Tuesday, January 11, 2011

Holy Name Roman Catholic Church

“We, the people of God in Holy Name Roman Catholic Church, are called by our Baptism to be a community of faith, empowered by the spirit of Jesus Christ. As members of the body of Christ, we commit ourselves to a lifelong ministry of evangelization and service.” (Msgr. Gaus)

The Catholic congregation in Ebensburg was founded around the year 1827. An old frame church was built across the street from where the present church is located. The date and architect of this church is unknown, but it is know that it was dedicated to St. Patrick. It is said that this building was erected by Judge Murray but was not regularly used for many years. An account of the congregation states that Rev. Patrick Rafferty was the first pastor.

The origin of the brick church that is used today was built during Father Christy’s incumbency around the year 1865. Through the congregation’s and the Father’s efforts, the church was built at a cost of $25,000, and the name “The Church of the Holy Name” was given at its dedication done by Bishop Domenic.

In 1910, Father O’Neil instigated the formation of the Holy Name School. This was the first Catholic School in Ebensburg. At this time, three nuns came to Ebensburg to teach in the new school. This school began with one classroom, but in 1953 four more rooms were added on and completed in 1954. Presently the Holy Name School has eight classrooms, a social room, a cafeteria, and the student body has grown from 87 to near 400 students.

The current structure was constructed by L. Robert Kimbell, and dedicated by Bishop James Hogan on February 25, 1968. Information received from Msgr. Gaus, the Pastor, gave insight on the architecture used. The church is a basilican/octagonal type plan, starting as rectangular and then rounding it. The church is mainly build of brick, although it took many curved metal girders, plaster, and glass. There is a steeple atop this church is apx. 100 feet high. The purpose for this is so a part of the church can be seen from many entrance directions coming into town, so everybody knew where the church was. The interior is free of visible means of support with the structure consisting of a compression ring at the center and a tension ring at the perimeter walls thus giving a clear dome like space. The apex of the steeple is directly over the altar, helping to make it the focal point.

As you are approaching Holy Name, the steeple is the first thing you notice. The top, and last 20 feet of the 100 foot, steeple is a cross. You can see this cross standing high over many homes and businesses in Ebensburg.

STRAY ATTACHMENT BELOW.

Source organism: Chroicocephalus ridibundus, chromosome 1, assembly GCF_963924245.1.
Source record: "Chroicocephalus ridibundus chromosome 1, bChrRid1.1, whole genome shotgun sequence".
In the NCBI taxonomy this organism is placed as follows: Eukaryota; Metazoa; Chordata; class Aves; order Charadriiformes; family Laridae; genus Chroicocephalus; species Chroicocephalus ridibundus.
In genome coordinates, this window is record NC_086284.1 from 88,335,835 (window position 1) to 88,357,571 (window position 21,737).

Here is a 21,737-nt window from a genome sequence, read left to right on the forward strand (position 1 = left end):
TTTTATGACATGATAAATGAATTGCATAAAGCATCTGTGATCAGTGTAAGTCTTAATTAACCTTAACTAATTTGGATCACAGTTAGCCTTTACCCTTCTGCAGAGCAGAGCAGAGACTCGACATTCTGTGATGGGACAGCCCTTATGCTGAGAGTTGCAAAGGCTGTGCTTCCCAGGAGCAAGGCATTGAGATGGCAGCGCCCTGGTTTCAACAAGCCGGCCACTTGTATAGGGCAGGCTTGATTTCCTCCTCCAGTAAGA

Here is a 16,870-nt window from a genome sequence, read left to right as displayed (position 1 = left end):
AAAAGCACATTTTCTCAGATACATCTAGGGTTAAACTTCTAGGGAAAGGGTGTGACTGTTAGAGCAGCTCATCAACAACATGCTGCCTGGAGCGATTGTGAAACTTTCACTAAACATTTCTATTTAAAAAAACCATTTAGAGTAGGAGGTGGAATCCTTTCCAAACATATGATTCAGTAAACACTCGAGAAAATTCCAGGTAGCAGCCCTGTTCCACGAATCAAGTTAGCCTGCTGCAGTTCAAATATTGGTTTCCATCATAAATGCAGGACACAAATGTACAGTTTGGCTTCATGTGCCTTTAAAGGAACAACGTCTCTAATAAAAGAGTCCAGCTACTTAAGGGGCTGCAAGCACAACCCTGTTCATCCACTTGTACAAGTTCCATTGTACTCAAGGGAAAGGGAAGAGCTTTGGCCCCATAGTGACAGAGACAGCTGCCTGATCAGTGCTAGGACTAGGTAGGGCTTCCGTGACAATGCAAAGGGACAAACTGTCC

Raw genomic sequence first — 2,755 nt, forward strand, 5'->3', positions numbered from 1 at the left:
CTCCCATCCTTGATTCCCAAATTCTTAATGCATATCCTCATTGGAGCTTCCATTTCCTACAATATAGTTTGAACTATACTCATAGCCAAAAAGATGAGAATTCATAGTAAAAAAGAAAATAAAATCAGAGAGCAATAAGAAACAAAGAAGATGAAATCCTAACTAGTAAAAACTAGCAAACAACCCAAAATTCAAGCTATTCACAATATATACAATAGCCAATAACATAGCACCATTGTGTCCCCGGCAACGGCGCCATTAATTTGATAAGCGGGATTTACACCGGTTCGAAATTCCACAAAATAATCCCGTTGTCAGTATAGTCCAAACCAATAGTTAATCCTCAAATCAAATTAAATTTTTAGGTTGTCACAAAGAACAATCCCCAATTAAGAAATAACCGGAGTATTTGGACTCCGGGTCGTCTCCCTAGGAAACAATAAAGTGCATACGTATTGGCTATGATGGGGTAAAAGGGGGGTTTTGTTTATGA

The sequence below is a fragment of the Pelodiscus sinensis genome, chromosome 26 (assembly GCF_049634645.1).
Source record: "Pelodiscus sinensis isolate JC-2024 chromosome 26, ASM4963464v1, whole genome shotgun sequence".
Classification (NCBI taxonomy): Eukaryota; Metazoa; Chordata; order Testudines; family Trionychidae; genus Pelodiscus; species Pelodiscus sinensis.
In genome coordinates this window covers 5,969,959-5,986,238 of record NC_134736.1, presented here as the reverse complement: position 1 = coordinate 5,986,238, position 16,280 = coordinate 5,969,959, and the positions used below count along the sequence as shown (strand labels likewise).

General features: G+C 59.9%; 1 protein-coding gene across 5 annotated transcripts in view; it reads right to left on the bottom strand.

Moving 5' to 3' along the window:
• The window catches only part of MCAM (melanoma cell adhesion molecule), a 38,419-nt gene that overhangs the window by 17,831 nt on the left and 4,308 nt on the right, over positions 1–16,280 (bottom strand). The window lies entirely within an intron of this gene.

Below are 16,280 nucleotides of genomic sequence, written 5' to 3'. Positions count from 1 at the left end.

Entering the church is very welcoming. The outside is basically brick, with a large entrance of windows. It is also highlighted by the clerestory windows that lie below the soaring white roof that rises to its apex. These windows contain a rhythmic pattern of lines and colors, which creates an overall pleasing pattern on the exterior. When first entering the church, you first enter into the vestibule, which also contains windows of pattern of lines and color.

Within the church, the Altar of Sacrifice grasps your attention. The altars, pulpit, lectern, and baptismal font are mostly made of Botticino marble, all carved and polished in Italy. Suspended above the altar is a figure of the risen Christ. Four walnut blocks on aluminum crossbars suggest the cross. The figure itself is made of lindenwood, hand-carved in Italy. Holy Name can seat more than 900 people, but there is no seat closer than 75 feet from the Altar of Sacrifice.

On the vinyl-covered nave walls hang the Stations of the Cross. These were also hand-carved in Italy with gold leaf lines. These plaques are contemporary in design but have a realistically portray the scene. The walls are topped with Clerestory windows made of mouth-blown antique glass. These windows also contain a pattern of line and color, leading from the narthex up to the sanctuary. At the same time the brightening of colors lead from the sanctuary to the narthex indicating the brightness of God’s grace going out into the world from the Altar.

Besides the play of the clerestory windows, this church does not contain much ornamentation. It is very contemporary with the latest decree concerning the sacred liturgy and is artistically and aesthetically pleasing!

Throughout the year there are many festivities held at the Holy Name Church and School welcoming people from everywhere. I would highly suggest visiting this church to witness for yourself the pleasing beauty it holds. Attending any of the church’s festivals (usually one during each season) is a great opportunity not only to see the church but to interact with the community!

Name: Holy Name Church
Location: 500 North Julian Street, Ebensburg PA
Religious Affiliation: Roman Catholic
Date of Construction: 1965-1967
Architect: L.Robert Kimbell and Herman Pietrolungo
Building Style: Romanesque/Gothic/Contemporary
Plan Type: Octagonal
Primary Materials: Charcoal brick, plaster
Status: Active

Website of Holy Name Catholic Church
Rev. Msgr. Arnold L. Gaus, Pastor

Researched by Jessica Pelleschi

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